Dentistry for the Geriatric Population - The Elderly and the Aged

What is Geriatric Dentistry?

The elderly and the aged now make up a large percentage of the population. As our life expectancy increases, so do problems related to old age. Geriatric medicine, which is the field of medicine dedicated to care for the elderly, is now a well known and burgeoning area of practice and research. Geriatric dentistry, on the other hand, seems to be slow to the party. Perhaps people traditionally pay less attention to oral health and teeth. Thankfully, this is slowly changing.

Most of you reading this blog will have parents approaching that age whereby medical conditions start to take their toll. Dental problems also become prevalent as they age. This post details some of the common issues I see when treating the elderly. Take care of your parents and bring them to the dentist regularly!

Poor maintenance of oral hygiene

When we get older, our movements become restricted and we are less mobile. You may find that your parents move slower, start to have trembling movements, and generally have less strength. As their grip starts to weaken, holding and manipulating a toothbrush becomes difficult. This is usually the first stage of dental breakdown.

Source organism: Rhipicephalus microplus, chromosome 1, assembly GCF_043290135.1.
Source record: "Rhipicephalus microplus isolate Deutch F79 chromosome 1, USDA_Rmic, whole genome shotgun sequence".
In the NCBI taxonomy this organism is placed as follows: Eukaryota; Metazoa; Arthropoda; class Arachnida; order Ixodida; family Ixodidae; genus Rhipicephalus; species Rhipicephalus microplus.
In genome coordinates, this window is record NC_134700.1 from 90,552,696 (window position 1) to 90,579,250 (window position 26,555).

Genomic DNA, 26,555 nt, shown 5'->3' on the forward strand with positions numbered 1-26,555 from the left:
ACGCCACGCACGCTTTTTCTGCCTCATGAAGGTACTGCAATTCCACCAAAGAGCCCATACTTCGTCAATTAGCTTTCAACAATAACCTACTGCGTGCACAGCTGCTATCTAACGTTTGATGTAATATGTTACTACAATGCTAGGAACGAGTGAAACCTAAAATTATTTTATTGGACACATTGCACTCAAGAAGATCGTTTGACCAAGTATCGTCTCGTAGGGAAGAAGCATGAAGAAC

Tips:

If you find that your parents cannot hold their toothbrush properly, try wrapping a small around the handle of the toothbrush. This increases the size of the toothbrush handle and makes it far easier to grasp and manipulate.

Dry mouth causing decayed teeth

Elderly patients are usually on multiple medications. Some common ones are medications for high blood pressure, urinary incontinence, antidepressants and certain antibiotics.

These medications are however known to cause dry mouth as they reduce the production of saliva.

Saliva is very important because it helps to protect our teeth from decay. A reduction of saliva will cause our teeth to be more prone to decay.

Tips:

  • Frequent sips of water – the easiest (and healthiest way!) to combat mild mouth dryness
  • Chew sugarless gum – chewing gum helps to stimulate the glands to produce more saliva
  • Moisturising the air – adding a humidifier to your room at night helps keep your mouth less dry
  • Salivary substitutes – in more severe cases, there are products on the market which act like artificial saliva

As always, make an appointment with your dentist if you feel that you need professional help.

Cheers,

The Dentist


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